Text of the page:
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Theses Doctoral

Evaluating endothelial function during neurovascular coupling in awake behaving mice using advanced imaging technologies

Shaik, Mohammed Altaf

Local neuronal activity in the brain results in increased blood flow and is called neurovascular coupling. Such blood flow changes result in the blood-oxygen level dependent (BOLD) fluctuations detectable by functional magnetic resonance imaging (fMRI). The hemodynamic response is also an essential component of brain health and is impaired in various models of cognitive dysfunction. However, we still do not understand why functional hyperemia in the brain is important. To understand this question, various groups have studied brain metabolic activity as well as the mechanisms underlying neurovascular coupling. Over the years, several cell types have been proposed to contribute to functional hyperemia in the brain, including neurons, astrocytes and pericytes. However, the picture remains incomplete – controversies abound regarding the exact role of astrocytes, and pericytes in neurovascular coupling.
Our lab has studies the mechanisms of neurovascular coupling from a mesoscopic perspective, as vasodilation in the rodent cortex involves capillaries and diving arterioles in the brain parenchyma as well as surface vasculature in the brain. We proposed that the vascular endothelium itself might provide a continuous conduit for transmitting vasodilatory signals initiated at the capillary level due to local neuronal activity. Given that systemic endothelial dysfunction could contribute to decreased neurovascular function, this hypothesis raised important concerns regarding endothelial vulnerabilities in common diseases like hypertension and diabetes and its role in diminished cognitive function and neurodegeneration.
Based on findings from vascular research in other organ systems, we hypothesized that two distinct mechanisms of endothelium-derived vasodilation significantly contribute to neurovascular coupling the brain. These two mechanisms were expected to consist of fast long-range endothelium-derived hyperpolarization (EDH) dependent vasodilation (conducted vasodilation) and slower, more localized endothelium calcium-wave dependent vasodilation (propagated vasodilation). Together, we expected these mechanisms to shape the spatio-temporal evolution of hemodynamic responses in the brain. This dual mechanism of endothelial control of the hyperemic response in the brain might explain the complex spatiotemporal properties and non-linearities of the fMRI blood oxygen level dependent (BOLD) signal.
My initial experiments were conducted in anesthetized rats, where I pharmacologically inhibited endothelial dependent vasodilation during functional hyperemia in the somatosensory cortex under a hind-paw electrical stimulus paradigm. While the results gleaned from these experiments were very revealing, it was important to consider the effect of the pharmacological manipulations on neuronal activity in the brain. In addition, neurovascular coupling and overall brain blood flow in anesthetized animals is dramatically altered when compared to awake animals. In order to accomplish these goals, I built a wide-field optical imaging system that could simultaneously measure fluorescence-based neuronal activity and reflectance-based hemodynamic activity in awake head-restrained mice.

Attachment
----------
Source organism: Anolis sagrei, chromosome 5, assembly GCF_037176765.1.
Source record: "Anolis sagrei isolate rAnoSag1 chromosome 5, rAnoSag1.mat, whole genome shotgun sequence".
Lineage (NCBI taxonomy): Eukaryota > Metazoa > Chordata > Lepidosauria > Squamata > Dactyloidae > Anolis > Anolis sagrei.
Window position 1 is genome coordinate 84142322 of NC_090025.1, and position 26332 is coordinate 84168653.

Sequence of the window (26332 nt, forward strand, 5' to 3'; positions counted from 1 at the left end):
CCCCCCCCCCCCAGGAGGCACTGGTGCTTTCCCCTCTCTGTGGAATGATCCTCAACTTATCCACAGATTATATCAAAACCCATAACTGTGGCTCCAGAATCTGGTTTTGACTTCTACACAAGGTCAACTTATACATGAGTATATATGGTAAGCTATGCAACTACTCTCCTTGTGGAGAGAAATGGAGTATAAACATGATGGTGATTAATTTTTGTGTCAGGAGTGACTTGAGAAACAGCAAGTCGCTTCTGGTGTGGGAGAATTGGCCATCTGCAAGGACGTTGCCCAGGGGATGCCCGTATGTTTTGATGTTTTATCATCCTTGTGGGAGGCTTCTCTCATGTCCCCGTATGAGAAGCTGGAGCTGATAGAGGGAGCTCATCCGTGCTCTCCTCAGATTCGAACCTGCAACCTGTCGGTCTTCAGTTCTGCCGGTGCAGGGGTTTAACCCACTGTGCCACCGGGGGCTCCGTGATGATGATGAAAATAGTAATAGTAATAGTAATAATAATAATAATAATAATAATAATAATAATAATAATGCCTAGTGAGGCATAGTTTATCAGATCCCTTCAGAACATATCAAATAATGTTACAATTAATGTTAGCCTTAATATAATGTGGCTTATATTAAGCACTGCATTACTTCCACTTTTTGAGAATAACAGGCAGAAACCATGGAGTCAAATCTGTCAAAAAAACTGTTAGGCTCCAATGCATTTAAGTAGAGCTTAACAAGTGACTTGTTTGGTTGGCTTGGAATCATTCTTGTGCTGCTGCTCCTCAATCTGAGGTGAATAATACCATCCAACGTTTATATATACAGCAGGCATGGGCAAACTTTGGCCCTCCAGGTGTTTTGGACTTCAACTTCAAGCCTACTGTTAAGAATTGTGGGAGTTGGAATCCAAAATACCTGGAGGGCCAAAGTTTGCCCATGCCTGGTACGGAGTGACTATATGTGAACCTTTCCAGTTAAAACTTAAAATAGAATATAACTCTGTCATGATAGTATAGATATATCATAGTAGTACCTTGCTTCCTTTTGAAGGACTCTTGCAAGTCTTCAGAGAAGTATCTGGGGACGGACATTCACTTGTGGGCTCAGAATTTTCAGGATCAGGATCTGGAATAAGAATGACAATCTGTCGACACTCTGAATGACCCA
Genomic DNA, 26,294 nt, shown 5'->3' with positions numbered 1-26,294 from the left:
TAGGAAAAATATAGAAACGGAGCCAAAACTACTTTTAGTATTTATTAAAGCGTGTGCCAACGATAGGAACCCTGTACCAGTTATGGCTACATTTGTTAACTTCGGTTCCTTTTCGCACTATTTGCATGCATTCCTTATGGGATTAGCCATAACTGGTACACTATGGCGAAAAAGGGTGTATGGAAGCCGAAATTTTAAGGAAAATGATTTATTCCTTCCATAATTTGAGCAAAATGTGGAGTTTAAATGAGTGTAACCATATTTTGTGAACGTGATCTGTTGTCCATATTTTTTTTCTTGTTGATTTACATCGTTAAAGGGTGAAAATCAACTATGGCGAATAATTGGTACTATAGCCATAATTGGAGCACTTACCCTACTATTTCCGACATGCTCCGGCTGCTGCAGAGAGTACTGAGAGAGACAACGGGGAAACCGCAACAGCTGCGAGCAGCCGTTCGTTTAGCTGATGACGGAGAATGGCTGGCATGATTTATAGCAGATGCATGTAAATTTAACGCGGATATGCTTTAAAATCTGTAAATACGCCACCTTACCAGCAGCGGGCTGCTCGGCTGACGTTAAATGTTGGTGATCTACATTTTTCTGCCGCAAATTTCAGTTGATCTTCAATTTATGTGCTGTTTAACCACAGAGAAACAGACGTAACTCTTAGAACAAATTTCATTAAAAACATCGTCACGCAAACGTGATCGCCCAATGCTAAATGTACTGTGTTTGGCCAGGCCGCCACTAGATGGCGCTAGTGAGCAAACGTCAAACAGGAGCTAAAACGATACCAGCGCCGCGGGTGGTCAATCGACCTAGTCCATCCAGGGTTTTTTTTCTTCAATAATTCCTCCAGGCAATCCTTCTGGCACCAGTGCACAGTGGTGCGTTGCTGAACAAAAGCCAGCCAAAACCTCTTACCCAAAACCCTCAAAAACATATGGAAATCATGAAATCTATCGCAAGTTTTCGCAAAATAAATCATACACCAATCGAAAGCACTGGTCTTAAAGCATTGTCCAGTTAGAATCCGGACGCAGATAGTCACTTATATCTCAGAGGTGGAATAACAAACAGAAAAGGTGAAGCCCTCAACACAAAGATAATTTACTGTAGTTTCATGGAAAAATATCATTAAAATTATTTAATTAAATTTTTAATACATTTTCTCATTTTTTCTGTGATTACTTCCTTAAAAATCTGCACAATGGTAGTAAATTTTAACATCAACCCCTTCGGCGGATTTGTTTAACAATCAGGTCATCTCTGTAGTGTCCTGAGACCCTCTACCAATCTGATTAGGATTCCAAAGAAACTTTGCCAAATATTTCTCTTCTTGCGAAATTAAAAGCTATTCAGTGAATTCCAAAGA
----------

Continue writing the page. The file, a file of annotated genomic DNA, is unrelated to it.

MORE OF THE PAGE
I then used non-blood brain barrier permeable pharmacology to study endothelial mechanisms of neurovascular coupling in awake Thy1-GCaMP6f mice, which express the calcium fluorophore in a subset of excitatory neurons in the cortex. I found that using this pharmacology I could dissect out the hypothesized two spatiotemporally distinct components of whisker-stimulus evoked neurovascular coupling in awake mice. With simultaneous recording of the neuronal activity driving this blood flow, I was able to build a mathematical model for neurovascular coupling that accounted for these two mechanisms by allowing for the superposition of a time-invariant, constant hemodynamic response with a hemodynamic response obtained by convolving the underlying neuronal response with a hemodynamic response function (HRF). I was able to linearize these apparent non-linearities in the hemodynamic response by studying the properties of deconvolved HRFs for stimuli of different durations before and after pharmacological manipulation of endothelial activity.
Two important considerations remain. Firstly, our wide-field, mesoscopic view of the brain prevents observations of endothelial function (hyperpolarization and calcium activity) and the propagation dynamics of dilation best observed at the microscopic level. To accomplish this task, ongoing experiments currently use our high-speed volumetric imaging technology (SCAPE – Swept Confocally Aligned Planar Excitation microscopy) to study stimulus-evoked vascular dynamics in mouse lines expressing GFP and GCaMP8 in endothelial cells.
Secondly, our longitudinal imaging of these animals is ideal for studying the acute and long-term effects of endothelial dysfunction on cognitive function. This requires adequate study of changes in mouse behavior during manipulations of endothelial function longitudinally in awake mice. Future experiments should involve the development and implementation of appropriate task-based behavior experiments, and analysis methods for more carefully exploring changes in neuronal activity in the mouse brain during stimulus and non-stimulus dependent activity.

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More About This Work

Academic Units
Biomedical Engineering
Thesis Advisors
Hillman, Elizabeth M.C.
Degree
Ph.D., Columbia University
Published Here
September 24, 2018
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